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Title:Mandatory Holocaust education legislation in the state of Illinois: a historical study
Author(s):Mathewson, Paul Warne
Director of Research:Span, Christopher M.
Doctoral Committee Chair(s):Span, Christopher M.
Doctoral Committee Member(s):Anderson, James D.; Pak, Yoon K.; Cain, Timothy R.
Department / Program:Educ Policy, Orgzn & Leadrshp
Discipline:Educational Policy Studies
Degree Granting Institution:University of Illinois at Urbana-Champaign
Abstract:This dissertation explores the historical development of the Holocaust as an event essentially unknown to a signification portion of people living in the U.S. to an event that presently is a mandatory subject in several states, permeates several aspects of popular culture, and is the subject of scholars from a cornucopia of academic disciplines. Beginning with the development of the term “genocide,” the second chapter begins to acknowledge the subtle but increasing awareness of the Holocaust through the first attempts by educators to begin teaching the subject, as well as how a series of events in popular culture engaged significant portions of the U.S. population, exposing them to the Holocaust. The third chapter focuses on the specific context of the rise of Holocaust consciousness in the state of Illinois, noting specific events like the neo-Nazi march through the village of Skokie, a suburb of Chicago home to one of the largest populations of Holocaust survivors outside of Israel. The development of the U.S. Holocaust Memorial Commission followed by the creation of a legislative mandate in the state of Illinois requiring, “a unit of instruction,” on the Holocaust is the subject of chapter four, drawing on the accounts of the legislators, as well as their arguments for and against the bill. Much of their motivations were drawn specifically on the “lessons” that the Holocaust could teach, and routinely are accounted. In chapter five, the central focus is the implementation of the Illinois mandate and how it was received. By 2005, efforts were underway to include another unit of instruction listing several cases of genocide that teachers could choose to teach alongside the Holocaust. The final chapter concludes with efforts to the present to continue to amend the Holocaust mandate in the state of Illinois. Other states followed suit as well, either mandating or including learning standards for their school age students. Continued concerns regarding the implementation and a discussion of the educationally appropriateness for various age groups are explored, in addition to the continued existence of Holocaust denial. Despite concerns, the subject of the Holocaust continues to provide educational opportunities to teach students a wide range of lessons.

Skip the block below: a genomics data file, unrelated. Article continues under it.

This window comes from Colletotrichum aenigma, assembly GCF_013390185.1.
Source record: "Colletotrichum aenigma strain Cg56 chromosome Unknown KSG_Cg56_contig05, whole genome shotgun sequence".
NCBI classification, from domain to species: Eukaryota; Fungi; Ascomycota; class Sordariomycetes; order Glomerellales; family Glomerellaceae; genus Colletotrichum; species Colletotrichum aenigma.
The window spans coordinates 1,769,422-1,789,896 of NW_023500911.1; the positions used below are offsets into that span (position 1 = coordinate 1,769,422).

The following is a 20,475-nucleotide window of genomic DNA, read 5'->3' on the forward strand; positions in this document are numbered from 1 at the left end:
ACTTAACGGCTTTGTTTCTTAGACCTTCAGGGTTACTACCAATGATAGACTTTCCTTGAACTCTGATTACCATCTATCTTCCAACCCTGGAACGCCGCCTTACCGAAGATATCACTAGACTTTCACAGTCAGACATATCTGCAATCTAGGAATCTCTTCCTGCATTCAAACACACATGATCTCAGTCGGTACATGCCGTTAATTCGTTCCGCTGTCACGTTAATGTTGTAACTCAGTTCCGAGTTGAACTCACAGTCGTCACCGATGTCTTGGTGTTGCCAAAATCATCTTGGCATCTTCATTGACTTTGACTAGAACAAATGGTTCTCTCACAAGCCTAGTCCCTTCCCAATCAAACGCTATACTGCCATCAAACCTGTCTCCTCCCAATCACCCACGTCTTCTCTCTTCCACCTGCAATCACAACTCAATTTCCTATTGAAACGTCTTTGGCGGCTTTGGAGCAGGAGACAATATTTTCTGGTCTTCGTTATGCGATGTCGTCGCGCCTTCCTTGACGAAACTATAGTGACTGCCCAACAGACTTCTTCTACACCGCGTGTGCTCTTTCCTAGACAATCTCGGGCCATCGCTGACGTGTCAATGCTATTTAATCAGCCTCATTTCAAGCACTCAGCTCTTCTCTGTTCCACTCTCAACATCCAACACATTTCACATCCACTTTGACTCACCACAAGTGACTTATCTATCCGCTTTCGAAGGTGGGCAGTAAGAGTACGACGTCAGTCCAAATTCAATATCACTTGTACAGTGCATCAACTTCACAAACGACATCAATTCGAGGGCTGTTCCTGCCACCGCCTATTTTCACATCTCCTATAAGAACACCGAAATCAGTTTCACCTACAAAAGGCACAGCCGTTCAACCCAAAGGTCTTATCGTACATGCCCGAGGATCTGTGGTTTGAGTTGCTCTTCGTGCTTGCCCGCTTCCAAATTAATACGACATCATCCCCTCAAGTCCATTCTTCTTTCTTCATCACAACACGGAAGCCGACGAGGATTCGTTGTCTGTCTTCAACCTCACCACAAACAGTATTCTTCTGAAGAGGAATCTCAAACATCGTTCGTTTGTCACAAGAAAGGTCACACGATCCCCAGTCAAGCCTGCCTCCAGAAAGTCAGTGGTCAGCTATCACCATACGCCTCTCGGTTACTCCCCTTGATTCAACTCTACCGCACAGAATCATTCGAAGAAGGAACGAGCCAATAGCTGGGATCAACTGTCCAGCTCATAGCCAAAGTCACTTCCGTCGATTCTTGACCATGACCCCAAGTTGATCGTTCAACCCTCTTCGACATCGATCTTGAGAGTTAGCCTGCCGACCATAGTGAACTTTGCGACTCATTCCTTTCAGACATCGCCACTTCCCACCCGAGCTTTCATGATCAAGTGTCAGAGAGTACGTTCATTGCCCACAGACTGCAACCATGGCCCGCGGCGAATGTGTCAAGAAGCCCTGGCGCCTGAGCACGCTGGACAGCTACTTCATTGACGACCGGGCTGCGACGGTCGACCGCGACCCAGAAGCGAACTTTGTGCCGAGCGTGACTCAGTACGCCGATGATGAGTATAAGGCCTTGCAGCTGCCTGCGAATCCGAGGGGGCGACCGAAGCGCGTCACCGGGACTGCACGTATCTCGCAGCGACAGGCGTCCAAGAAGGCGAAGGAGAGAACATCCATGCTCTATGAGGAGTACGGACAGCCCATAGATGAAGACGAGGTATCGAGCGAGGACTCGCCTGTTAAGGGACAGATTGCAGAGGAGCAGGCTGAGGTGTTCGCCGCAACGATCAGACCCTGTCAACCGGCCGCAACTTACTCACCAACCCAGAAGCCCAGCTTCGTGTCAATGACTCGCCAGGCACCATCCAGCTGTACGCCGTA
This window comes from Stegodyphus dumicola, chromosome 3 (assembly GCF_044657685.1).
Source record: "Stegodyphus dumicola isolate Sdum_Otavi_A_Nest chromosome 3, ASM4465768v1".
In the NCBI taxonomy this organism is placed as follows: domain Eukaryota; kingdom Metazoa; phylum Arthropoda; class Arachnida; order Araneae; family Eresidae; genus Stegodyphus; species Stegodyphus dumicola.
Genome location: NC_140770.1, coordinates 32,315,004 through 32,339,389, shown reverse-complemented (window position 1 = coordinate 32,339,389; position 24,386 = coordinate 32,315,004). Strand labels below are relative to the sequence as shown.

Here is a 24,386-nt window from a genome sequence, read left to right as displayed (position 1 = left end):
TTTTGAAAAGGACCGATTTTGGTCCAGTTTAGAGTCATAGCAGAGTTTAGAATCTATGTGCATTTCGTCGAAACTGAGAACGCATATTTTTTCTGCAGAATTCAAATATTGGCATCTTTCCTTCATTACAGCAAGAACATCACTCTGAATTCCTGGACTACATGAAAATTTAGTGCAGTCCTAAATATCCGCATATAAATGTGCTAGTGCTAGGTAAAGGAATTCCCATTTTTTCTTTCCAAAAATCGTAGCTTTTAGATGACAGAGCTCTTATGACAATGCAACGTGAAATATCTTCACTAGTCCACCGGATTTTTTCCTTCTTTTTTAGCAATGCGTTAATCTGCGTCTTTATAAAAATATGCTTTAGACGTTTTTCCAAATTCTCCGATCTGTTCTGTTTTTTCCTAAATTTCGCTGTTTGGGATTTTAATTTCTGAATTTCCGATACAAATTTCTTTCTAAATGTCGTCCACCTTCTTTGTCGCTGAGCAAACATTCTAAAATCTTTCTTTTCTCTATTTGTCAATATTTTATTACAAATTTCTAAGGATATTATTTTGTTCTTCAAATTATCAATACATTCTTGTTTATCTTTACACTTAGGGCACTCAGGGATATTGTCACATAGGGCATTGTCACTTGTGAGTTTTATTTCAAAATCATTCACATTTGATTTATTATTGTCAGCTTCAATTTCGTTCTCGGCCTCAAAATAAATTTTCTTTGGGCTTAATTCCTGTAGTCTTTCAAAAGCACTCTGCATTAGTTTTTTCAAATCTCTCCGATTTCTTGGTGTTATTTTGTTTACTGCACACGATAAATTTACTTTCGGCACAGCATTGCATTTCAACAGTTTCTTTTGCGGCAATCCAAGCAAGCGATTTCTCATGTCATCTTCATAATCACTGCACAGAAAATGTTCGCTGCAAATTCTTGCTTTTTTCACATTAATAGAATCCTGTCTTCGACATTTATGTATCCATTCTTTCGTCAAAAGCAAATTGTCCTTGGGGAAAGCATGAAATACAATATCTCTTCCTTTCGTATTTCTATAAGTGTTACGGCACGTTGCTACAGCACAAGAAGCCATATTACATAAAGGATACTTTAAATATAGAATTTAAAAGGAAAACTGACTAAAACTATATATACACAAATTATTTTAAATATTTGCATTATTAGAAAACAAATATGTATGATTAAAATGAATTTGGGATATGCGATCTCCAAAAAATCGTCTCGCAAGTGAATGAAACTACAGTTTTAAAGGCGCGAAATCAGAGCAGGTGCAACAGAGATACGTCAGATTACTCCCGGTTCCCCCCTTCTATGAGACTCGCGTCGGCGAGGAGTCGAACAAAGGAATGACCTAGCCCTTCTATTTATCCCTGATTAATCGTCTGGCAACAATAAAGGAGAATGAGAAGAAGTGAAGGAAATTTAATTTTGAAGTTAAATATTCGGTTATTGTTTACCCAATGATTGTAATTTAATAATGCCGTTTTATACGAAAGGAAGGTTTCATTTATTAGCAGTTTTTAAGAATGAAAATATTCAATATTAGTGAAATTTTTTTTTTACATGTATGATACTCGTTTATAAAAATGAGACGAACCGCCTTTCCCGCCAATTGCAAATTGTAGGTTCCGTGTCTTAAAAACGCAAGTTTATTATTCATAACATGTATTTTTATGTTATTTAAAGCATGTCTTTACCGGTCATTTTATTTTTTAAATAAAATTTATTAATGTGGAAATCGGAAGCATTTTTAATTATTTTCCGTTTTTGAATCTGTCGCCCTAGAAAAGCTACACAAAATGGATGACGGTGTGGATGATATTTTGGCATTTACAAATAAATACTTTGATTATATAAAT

Issue Date:2015-07-14
Rights Information:Copyright 2015 Paul Warne Mathewson
Date Available in IDEALS:2015-09-29
Date Deposited:August 201

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